Russian cyber hackers who carried out ‘virtual heist’ on jewellers Graff make grovelling apology to the Saudis… But they’re not so scared of celebs
Cyber hackers who stole a vast trove of confidential information about the wealthy and famous clients of jewellers Graff have made a grovelling apology to royals in the Middle East whose details it leaked.
Conti, a Russian-based gang which carried out the audacious ‘virtual heist’, hurriedly removed 69,000 documents plundered from Graff after The Mail on Sunday revealed the theft last weekend.
Personal details about Graff’s clients, including Donald Trump, Oprah Winfrey and David Beckham, featured in documents posted on the ‘dark web’ – but so too did those of powerful people in Qatar, the UAE and Saudi Arabia.
They included Saudi Crown Prince Mohammad bin Salman, who is widely suspected of ordering the assassination of journalist Jamal Khashoggi – a critic of the Saudi regime – three years ago.
Graff’s client Saudi Crown Prince Mohammad bin Salman’s (pictured) personal details were leaked,= along with several public figures and celebrities on the ‘dark web’ by Conti, a Russian gang who did a ‘virtual heist’ (file image)
In an extraordinary ‘press release’, Conti pledged that ‘any information pertaining to members of Saudi Arabia, UAE and Qatar families will be deleted without any exposure and review.
‘Our team apologizes to His Royal Highness Prince Mohammed bin Salman and any other members of the Royal Families whose names were mentioned in the publication for any inconvenience’.
Praising The Mail on Sunday, Conti said: ‘Their analysis was done with the highest standards of reporting and uncovered things that we unfortunately missed.’
In an apparent effort to prevent revenge attacks, the hackers said only the 69,000 documents – representing one per cent of its total haul – had been leaked and that none of the stolen information ‘was sold on auctions or offered as samples, or revealed in any other capacity to any third party’.
Conti, which is thought to have made millions from blackmailing its victims, also promised ‘to implement a more rigid data review process’ but warned it planned to publish more stolen information that ‘will focus exclusively on US and EU citizens’.
In a rambling rant against the West, Conti’s statement went on: ‘Our goal is to publish as much of Graff’s information as possible regarding the financial declarations made by the US-UK-EU Neo-liberal plutocracy, which engages in obnoxiously expensive purchases when their nations are crumbling under the economic crisis, unemployment, and Covid.’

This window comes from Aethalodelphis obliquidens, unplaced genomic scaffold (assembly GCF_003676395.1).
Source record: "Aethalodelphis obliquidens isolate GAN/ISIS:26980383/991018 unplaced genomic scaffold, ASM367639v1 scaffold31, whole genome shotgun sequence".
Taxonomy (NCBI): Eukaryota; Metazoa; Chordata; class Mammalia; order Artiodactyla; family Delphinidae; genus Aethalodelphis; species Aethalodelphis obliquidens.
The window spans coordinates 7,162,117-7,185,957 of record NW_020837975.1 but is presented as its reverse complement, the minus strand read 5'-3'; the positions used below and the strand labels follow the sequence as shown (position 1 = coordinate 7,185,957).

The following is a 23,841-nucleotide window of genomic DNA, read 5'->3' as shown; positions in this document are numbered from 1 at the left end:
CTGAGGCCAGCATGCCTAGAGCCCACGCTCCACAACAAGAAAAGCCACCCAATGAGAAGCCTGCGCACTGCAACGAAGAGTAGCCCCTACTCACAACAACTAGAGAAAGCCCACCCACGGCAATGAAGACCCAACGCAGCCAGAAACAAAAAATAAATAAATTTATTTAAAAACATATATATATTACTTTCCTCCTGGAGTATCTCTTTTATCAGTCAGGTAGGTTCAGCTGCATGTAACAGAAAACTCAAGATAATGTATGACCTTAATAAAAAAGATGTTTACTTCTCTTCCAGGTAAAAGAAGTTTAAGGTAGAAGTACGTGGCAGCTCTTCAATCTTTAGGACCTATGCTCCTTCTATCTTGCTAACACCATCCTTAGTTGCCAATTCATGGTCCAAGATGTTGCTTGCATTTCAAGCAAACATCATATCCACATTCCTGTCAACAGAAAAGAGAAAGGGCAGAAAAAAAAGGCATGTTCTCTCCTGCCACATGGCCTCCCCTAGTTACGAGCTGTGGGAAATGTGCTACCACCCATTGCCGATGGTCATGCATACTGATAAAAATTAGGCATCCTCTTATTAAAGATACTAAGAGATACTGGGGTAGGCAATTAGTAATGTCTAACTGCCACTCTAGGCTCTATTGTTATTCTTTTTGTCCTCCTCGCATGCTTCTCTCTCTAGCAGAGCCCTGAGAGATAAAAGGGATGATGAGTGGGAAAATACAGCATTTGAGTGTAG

Personal details about Graff’s clients, including Donald Trump, Oprah Winfrey and David Beckham, featured in documents posted on the ‘dark web’ – but so too did those of powerful people in Qatar, the UAE and Saudi Arabia
The ‘press release’ ended: ‘Stay safe! Kind Regards, Conti Team.’
Cyber experts said Conti appeared worried about upsetting Middle East leaders, particularly the Crown Prince, who has reportedly ordered cyber attacks against enemies in the past and is an ally of Russian President Vladimir Putin.
Philip Ingram, a former colonel in British military intelligence, said: ‘This apology to the Saudis suggests there were some potentially serious repercussions about to be visited on the Conti gang. We may never know if and where any bodies turn up.’
Allan Liska, a researcher at cyber security firm Recorded Future, said: ‘Even ransomware groups are subject to political pressure. My guess is that they had a conversation with someone in the Kremlin who told them this was a bad idea.’
Cyber experts said Conti appeared worried about upsetting Middle East leaders, particularly the Crown Prince, who has reportedly ordered cyber attacks against enemies in the past and is an ally of Russian President Vladimir Putin (stock image)
But Brett Callow, from global cyber security firm Emsisoft, suggested the statement could be an attempt to throw investigators off the scent. ‘Their words may have no meaning at all or it could be an attempt at obfuscation,’ he said. ‘A number of analysts have assumed the apology is the result of pressure from the Russian government and that could be exactly what Conti wanted them to think.’
The MoS last week revealed that Conti had stolen a huge quantity of material including client lists, invoices, receipts and credit notes from Graff, the London-based high-society jewellers. Experts say further revelations could embarrass customers who, for example, have bought gifts for secret lovers.
The Information Commissioner’s Office, which can impose huge fines on companies that fail to keep customers’ data secure, is investigating, along with Scotland Yard.
Some 600 British customers, including Formula 1 heiress Tamara Ecclestone and former footballer Frank Lampard, featured on the initial leak by Conti. A Graff spokesman said: ‘We are working with law enforcement and the ICO while keeping affected clients informed of developments. Our clients are our priority. We take the protection of their privacy extremely seriously.’
Some 600 British customers, including Formula 1 heiress Tamara Ecclestone and former footballer Frank Lampard, featured on the initial leak by Conti